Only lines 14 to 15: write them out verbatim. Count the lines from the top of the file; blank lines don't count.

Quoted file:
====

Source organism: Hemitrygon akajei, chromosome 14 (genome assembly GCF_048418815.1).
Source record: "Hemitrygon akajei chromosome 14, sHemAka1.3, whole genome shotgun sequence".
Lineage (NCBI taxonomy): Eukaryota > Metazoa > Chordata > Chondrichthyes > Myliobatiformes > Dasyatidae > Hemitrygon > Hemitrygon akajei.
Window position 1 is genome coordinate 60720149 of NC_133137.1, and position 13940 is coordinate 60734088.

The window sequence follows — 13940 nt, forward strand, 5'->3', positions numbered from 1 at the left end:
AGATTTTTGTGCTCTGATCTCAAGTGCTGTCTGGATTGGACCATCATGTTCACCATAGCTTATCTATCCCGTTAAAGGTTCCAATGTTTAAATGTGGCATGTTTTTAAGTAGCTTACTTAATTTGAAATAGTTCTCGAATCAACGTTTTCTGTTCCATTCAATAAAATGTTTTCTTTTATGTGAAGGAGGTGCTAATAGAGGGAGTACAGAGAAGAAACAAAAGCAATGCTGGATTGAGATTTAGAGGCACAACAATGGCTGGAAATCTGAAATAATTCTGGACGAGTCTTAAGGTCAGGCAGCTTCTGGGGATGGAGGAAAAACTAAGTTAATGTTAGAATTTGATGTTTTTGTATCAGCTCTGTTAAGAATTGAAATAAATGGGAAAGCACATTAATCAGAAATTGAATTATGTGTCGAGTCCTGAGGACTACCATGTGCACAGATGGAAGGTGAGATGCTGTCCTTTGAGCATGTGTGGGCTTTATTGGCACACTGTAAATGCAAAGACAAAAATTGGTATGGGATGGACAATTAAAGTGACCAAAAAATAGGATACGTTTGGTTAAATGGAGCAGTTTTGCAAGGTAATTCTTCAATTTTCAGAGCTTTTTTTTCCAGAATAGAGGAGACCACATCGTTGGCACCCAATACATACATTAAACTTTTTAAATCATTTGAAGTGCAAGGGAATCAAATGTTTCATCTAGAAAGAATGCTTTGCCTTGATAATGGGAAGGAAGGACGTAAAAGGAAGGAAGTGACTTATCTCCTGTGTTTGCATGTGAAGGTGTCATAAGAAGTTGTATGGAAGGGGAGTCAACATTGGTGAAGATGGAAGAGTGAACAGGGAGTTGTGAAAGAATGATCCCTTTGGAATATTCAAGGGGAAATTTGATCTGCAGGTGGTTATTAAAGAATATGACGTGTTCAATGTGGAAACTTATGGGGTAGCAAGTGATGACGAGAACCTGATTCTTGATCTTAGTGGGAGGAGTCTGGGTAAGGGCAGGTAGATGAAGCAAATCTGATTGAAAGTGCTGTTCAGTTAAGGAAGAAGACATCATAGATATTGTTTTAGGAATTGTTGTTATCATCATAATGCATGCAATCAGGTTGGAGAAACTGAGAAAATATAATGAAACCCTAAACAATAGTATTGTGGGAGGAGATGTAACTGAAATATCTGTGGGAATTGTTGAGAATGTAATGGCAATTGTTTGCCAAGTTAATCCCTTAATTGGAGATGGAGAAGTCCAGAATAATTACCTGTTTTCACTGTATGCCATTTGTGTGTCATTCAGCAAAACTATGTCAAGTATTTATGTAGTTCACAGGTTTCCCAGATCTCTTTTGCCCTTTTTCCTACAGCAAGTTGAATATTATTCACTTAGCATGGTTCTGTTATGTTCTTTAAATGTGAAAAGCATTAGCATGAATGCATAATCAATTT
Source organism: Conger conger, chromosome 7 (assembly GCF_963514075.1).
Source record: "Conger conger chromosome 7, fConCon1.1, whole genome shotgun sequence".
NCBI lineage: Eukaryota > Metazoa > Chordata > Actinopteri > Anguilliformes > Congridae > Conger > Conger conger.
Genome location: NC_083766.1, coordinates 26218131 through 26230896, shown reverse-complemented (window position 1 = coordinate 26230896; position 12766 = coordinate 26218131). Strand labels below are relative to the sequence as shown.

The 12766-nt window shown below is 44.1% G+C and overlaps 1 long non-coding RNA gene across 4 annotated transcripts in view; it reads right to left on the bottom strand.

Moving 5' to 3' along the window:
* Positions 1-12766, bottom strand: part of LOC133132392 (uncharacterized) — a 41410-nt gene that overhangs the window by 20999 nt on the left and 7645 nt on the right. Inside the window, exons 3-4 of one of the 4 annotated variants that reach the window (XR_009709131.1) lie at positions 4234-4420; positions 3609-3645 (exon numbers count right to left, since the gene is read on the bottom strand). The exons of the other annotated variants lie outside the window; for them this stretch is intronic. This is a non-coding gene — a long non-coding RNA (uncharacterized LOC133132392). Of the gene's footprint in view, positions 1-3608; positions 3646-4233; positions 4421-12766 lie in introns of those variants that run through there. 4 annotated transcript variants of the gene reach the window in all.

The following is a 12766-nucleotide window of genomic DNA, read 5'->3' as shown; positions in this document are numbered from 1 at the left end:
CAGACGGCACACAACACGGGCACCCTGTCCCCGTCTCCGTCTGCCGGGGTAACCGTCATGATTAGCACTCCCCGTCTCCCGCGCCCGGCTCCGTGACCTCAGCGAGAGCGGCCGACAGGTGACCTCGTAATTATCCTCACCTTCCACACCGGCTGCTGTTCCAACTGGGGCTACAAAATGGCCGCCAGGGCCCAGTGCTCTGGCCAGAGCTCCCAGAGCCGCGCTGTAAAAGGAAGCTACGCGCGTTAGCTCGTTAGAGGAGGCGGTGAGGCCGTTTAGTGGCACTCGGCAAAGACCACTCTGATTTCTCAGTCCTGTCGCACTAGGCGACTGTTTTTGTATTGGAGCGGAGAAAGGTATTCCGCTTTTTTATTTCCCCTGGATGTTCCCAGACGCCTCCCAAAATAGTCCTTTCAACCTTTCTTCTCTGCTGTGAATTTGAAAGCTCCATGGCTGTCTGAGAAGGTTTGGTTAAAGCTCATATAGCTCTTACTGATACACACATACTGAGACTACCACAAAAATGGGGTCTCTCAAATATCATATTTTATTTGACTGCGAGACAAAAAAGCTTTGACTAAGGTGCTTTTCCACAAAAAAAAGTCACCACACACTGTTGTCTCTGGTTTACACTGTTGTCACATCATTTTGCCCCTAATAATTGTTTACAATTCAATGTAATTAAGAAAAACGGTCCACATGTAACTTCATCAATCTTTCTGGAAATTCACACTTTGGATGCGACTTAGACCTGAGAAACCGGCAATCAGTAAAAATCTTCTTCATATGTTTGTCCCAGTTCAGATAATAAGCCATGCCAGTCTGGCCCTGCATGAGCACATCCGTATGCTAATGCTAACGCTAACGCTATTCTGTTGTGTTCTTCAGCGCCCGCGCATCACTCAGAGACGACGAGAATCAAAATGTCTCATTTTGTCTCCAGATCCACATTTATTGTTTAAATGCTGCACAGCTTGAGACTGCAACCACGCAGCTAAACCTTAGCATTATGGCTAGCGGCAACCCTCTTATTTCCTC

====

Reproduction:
The following is a 12766-nucleotide window of genomic DNA, read 5'->3' as shown; positions in this document are numbered from 1 at the left end:
CAGACGGCACACAACACGGGCACCCTGTCCCCGTCTCCGTCTGCCGGGGTAACCGTCATGATTAGCACTCCCCGTCTCCCGCGCCCGGCTCCGTGACCTCAGCGAGAGCGGCCGACAGGTGACCTCGTAATTATCCTCACCTTCCACACCGGCTGCTGTTCCAACTGGGGCTACAAAATGGCCGCCAGGGCCCAGTGCTCTGGCCAGAGCTCCCAGAGCCGCGCTGTAAAAGGAAGCTACGCGCGTTAGCTCGTTAGAGGAGGCGGTGAGGCCGTTTAGTGGCACTCGGCAAAGACCACTCTGATTTCTCAGTCCTGTCGCACTAGGCGACTGTTTTTGTATTGGAGCGGAGAAAGGTATTCCGCTTTTTTATTTCCCCTGGATGTTCCCAGACGCCTCCCAAAATAGTCCTTTCAACCTTTCTTCTCTGCTGTGAATTTGAAAGCTCCATGGCTGTCTGAGAAGGTTTGGTTAAAGCTCATATAGCTCTTACTGATACACACATACTGAGACTACCACAAAAATGGGGTCTCTCAAATATCATATTTTATTTGACTGCGAGACAAAAAAGCTTTGACTAAGGTGCTTTTCCACAAAAAAAAGTCACCACACACTGTTGTCTCTGGTTTACACTGTTGTCACATCATTTTGCCCCTAATAATTGTTTACAATTCAATGTAATTAAGAAAAACGGTCCACATGTAACTTCATCAATCTTTCTGGAAATTCACACTTTGGATGCGACTTAGACCTGAGAAACCGGCAATCAGTAAAAATCTTCTTCATATGTTTGTCCCAGTTCAGATAATAAGCCATGCCAGTCTGGCCCTGCATGAGCACATCCGTATGCTAATGCTAACGCTAACGCTATTCTGTTGTGTTCTTCAGCGCCCGCGCATCACTCAGAGACGACGAGAATCAAAATGTCTCATTTTGTCTCCAGATCCACATTTATTGTTTAAATGCTGCACAGCTTGAGACTGCAACCACGCAGCTAAACCTTAGCATTATGGCTAGCGGCAACCCTCTTATTTCCTC